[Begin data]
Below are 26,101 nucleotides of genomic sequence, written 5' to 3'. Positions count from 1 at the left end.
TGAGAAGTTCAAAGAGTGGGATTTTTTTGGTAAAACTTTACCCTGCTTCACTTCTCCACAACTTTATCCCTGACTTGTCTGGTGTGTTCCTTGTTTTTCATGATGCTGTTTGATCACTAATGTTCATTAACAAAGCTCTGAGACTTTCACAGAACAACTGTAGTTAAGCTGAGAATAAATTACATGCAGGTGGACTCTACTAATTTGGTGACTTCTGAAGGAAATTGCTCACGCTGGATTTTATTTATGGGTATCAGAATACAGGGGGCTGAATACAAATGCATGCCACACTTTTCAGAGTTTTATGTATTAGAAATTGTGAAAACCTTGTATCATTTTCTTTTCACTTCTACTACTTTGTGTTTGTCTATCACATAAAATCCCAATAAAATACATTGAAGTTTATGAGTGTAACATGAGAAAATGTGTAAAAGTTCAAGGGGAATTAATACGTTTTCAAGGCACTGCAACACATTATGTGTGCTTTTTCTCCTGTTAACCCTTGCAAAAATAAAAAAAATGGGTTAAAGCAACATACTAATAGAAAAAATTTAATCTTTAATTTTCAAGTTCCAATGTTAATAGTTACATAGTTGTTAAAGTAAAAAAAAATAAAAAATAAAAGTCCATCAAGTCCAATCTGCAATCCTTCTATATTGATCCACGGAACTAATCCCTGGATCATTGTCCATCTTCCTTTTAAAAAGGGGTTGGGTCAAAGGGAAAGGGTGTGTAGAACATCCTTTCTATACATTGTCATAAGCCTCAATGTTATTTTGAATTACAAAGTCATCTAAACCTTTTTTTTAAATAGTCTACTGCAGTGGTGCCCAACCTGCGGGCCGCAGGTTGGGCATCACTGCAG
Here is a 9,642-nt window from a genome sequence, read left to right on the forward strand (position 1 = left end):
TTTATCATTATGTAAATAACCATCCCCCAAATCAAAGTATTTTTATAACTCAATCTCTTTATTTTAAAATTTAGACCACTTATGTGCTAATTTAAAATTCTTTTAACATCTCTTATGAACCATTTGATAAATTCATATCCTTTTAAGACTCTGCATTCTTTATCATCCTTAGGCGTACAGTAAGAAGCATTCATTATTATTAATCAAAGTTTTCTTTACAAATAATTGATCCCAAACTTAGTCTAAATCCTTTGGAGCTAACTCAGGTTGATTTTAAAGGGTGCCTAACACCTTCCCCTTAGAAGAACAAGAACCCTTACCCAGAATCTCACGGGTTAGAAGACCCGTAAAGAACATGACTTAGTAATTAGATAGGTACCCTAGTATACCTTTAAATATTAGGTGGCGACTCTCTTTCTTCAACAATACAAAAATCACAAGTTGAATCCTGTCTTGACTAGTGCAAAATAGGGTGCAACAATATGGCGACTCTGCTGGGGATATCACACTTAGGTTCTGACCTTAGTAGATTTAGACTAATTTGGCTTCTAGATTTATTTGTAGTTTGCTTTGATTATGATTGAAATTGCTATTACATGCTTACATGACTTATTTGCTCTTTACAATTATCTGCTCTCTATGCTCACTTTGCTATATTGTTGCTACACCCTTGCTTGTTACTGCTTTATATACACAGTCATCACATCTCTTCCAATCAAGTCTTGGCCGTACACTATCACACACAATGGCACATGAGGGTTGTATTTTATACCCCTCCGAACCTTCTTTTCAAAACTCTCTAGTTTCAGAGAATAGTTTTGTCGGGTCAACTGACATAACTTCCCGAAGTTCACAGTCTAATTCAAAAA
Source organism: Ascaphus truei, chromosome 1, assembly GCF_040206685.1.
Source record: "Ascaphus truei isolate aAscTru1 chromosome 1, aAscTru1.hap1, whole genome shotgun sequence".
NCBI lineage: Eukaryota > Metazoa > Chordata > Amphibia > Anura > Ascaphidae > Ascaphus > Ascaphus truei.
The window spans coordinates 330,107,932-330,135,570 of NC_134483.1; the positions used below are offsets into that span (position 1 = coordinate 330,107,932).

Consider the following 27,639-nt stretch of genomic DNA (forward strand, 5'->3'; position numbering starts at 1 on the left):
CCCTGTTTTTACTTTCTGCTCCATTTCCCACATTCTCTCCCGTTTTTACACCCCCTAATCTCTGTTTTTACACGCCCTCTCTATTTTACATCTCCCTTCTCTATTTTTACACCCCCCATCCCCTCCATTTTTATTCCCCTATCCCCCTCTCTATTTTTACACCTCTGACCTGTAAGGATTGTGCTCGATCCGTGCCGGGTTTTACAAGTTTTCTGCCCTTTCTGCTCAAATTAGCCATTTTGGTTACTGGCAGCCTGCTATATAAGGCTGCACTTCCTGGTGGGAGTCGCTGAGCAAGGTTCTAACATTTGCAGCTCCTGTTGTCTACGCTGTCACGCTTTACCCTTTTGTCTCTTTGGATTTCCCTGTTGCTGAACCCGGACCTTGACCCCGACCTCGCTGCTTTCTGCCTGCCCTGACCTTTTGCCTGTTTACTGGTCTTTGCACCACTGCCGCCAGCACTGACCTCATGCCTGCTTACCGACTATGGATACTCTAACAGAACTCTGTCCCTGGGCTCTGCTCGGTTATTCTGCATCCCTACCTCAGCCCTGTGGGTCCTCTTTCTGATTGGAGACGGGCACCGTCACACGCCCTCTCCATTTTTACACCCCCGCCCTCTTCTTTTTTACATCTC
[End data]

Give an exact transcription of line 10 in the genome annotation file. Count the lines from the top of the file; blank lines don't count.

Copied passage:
CCCTGTTTTTACTTTCTGCTCCATTTCCCACATTCTCTCCCGTTTTTACACCCCCTAATCTCTGTTTTTACACGCCCTCTCTATTTTACATCTCCCTTCTCTATTTTTACACCCCCCATCCCCTCCATTTTTATTCCCCTATCCCCCTCTCTATTTTTACACCTCTGACCTGTAAGGATTGTGCTCGATCCGTGCCGGGTTTTACAAGTTTTCTGCCCTTTCTGCTCAAATTAGCCATTTTGGTTACTGGCAGCCTGCTATATAAGGCTGCACTTCCTGGTGGGAGTCGCTGAGCAAGGTTCTAACATTTGCAGCTCCTGTTGTCTACGCTGTCACGCTTTACCCTTTTGTCTCTTTGGATTTCCCTGTTGCTGAACCCGGACCTTGACCCCGACCTCGCTGCTTTCTGCCTGCCCTGACCTTTTGCCTGTTTACTGGTCTTTGCACCACTGCCGCCAGCACTGACCTCATGCCTGCTTACCGACTATGGATACTCTAACAGAACTCTGTCCCTGGGCTCTGCTCGGTTATTCTGCATCCCTACCTCAGCCCTGTGGGTCCTCTTTCTGATTGGAGACGGGCACCGTCACACGCCCTCTCCATTTTTACACCCCCGCCCTCTTCTTTTTTACATCTC